|Science and art have that in common that everyday things seem to them new and attractive. - Friedrich Nietzsche|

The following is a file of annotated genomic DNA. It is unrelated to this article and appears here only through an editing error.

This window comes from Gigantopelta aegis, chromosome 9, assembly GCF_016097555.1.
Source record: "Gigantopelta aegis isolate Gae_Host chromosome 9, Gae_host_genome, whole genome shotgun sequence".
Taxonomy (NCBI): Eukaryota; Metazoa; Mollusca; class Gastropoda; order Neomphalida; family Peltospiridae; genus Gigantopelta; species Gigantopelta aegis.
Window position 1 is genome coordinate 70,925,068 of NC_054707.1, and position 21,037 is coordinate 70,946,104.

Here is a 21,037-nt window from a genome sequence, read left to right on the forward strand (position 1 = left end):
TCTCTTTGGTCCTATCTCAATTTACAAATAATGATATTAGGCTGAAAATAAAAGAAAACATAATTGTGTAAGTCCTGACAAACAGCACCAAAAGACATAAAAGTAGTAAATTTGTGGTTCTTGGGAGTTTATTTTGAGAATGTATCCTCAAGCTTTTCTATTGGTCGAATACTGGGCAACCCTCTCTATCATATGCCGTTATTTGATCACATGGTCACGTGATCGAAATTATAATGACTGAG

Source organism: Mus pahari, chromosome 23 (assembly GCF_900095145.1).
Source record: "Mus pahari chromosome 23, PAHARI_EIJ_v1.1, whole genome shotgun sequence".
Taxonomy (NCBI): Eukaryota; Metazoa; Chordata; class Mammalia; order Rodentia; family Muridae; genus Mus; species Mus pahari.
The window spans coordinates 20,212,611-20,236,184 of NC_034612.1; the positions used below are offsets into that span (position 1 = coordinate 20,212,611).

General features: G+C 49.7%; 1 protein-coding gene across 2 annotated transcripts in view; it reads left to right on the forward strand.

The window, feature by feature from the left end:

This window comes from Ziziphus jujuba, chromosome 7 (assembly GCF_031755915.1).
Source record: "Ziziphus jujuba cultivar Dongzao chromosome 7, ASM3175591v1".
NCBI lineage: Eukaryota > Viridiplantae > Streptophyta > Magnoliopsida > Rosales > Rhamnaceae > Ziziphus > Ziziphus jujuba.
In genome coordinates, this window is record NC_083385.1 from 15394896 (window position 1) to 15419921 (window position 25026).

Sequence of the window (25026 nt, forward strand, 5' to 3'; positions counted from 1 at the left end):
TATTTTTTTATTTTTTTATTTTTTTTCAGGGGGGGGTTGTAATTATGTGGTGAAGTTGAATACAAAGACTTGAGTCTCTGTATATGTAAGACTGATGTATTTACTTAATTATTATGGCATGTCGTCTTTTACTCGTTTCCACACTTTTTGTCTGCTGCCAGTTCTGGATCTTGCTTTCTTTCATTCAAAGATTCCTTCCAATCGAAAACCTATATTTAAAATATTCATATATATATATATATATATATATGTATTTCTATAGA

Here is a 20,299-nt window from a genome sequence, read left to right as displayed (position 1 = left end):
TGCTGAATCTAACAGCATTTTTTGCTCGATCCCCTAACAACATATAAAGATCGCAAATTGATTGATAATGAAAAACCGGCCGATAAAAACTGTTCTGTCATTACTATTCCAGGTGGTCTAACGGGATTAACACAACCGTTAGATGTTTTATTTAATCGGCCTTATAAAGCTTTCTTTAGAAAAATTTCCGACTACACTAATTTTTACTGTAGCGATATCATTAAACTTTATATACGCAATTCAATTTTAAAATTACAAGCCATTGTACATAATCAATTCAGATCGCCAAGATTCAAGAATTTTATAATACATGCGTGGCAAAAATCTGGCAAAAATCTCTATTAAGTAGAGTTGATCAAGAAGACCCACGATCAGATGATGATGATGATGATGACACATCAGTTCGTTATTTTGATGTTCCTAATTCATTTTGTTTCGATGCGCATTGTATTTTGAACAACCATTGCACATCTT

No. 139, 24 July 1991